We highlight gender differences using names, clothes and hairstyles. We learn about them from the beliefs, opinions, behavior and demands of family, friends, celebrities, the media, art and science. People have an unprecedented ability to social learning , which means that most of us easily absorb these lessons.
A recent study in the Melissa Hines lab shows that gender can affect who we learn from.
The study showed that girls with congenital adrenal hyperplasia (VGN) exposed to unusually high levels of androgens (a group of steroid hormones including testosterone) show a reduced tendency to mimic the behavior of women and “obey” sex.
This may explain the greater interest of girls with VGN in “boy games,” an observation often used to support the fact that preferences in games for boys and girls diverge due to higher prenatal testosterone in boys.
Hines research shows the possibility that, to some extent, sex through testosterone affects who we learn from, but the environment determines what we learn. If the environment is gender, our preferences for toys will also be.
The brain is like a mosaic
At first glance, the idea that gender is not necessarily the only way to pass signs between generations seems incompatible with evidence. Studies show that the genetic and hormonal components of sex affect the structure and function of the brain.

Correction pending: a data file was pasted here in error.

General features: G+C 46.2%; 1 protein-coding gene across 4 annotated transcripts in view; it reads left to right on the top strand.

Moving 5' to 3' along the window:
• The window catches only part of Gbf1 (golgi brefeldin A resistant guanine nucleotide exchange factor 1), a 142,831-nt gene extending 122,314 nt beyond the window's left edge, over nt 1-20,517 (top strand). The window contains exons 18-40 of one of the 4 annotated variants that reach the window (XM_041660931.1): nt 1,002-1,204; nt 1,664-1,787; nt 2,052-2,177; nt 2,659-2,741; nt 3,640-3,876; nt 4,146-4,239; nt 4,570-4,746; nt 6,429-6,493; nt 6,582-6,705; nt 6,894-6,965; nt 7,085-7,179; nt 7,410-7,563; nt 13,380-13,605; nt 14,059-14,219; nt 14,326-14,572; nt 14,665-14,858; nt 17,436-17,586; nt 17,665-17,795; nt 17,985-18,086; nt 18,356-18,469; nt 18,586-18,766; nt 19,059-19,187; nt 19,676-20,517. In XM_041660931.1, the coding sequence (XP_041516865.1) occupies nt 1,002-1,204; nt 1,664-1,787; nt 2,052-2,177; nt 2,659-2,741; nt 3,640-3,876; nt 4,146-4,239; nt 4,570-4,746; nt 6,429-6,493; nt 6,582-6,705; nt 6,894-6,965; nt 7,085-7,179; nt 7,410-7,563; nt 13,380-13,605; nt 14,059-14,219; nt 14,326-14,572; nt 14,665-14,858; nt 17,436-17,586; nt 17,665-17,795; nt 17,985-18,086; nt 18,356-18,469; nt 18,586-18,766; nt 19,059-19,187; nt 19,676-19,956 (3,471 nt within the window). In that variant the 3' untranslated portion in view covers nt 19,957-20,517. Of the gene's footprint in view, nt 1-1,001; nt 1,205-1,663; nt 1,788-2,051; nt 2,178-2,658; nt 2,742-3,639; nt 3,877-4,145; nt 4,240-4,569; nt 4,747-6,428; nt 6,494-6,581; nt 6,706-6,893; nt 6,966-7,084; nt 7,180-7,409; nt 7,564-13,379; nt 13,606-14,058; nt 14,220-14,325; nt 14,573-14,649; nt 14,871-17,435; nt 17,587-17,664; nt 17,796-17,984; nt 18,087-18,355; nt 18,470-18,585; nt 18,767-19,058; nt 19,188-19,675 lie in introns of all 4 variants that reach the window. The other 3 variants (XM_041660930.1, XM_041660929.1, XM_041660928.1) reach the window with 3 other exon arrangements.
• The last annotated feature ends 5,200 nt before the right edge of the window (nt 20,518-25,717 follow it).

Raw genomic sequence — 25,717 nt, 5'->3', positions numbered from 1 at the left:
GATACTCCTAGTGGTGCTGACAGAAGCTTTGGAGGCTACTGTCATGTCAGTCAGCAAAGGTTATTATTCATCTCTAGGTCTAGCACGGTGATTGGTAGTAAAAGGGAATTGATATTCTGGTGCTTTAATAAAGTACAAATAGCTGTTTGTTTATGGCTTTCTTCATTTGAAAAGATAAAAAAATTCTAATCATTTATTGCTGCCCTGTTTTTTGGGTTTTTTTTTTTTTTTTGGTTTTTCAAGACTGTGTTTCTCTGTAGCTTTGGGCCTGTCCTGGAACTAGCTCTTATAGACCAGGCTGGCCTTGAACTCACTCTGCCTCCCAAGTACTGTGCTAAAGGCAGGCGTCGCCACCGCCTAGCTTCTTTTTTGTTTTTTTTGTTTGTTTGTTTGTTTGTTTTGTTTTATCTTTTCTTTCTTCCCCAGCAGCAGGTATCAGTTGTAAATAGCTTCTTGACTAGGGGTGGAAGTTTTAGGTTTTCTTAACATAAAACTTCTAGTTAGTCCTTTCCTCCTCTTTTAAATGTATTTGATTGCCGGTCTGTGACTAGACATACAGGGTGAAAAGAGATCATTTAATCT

However, recent studies in rats about the effect of sex on the brain show that these effects can vary and even be opposite in different environmental conditions, such as different levels of stress.
These interactions between gender and the environment, which can also be different in different parts of the brain, give rise to a brain made up of unique “mosaics” . Such mosaics have recently been discovered in humans .
In other words, gender affects the brain, but this does not mean that there are two different types of brain - “male brains” and “female brains”. Although you can predict a person’s gender with an accuracy higher than probability based on the mosaic of their brain, an attempt to reverse predict - predicting a unique mosaic of the human brain based on the shape of their genitals - would be more difficult.
Returning to gender disputes
The possibility that the main role of our genetics is to form sex from the culture around us supports organizational initiatives in favor of gender balance.
The downside is that the predominance of “gender” environments means that many aspects of the environment must change so that gender models can shift at the population level.
Those working to increase the number of women in technology and leadership have a lot to do. However, people are unique in their ability to transform the environment.
A century ago, our gender debate has focused on whether women need higher education.and voting. Today, such disputes are ridiculous due to the development of social relations and science. Now they are talking about technology and leadership.
As history has shown, when cultural ideas about what roles women and men perform “better” change, the actual roles of women change over generations .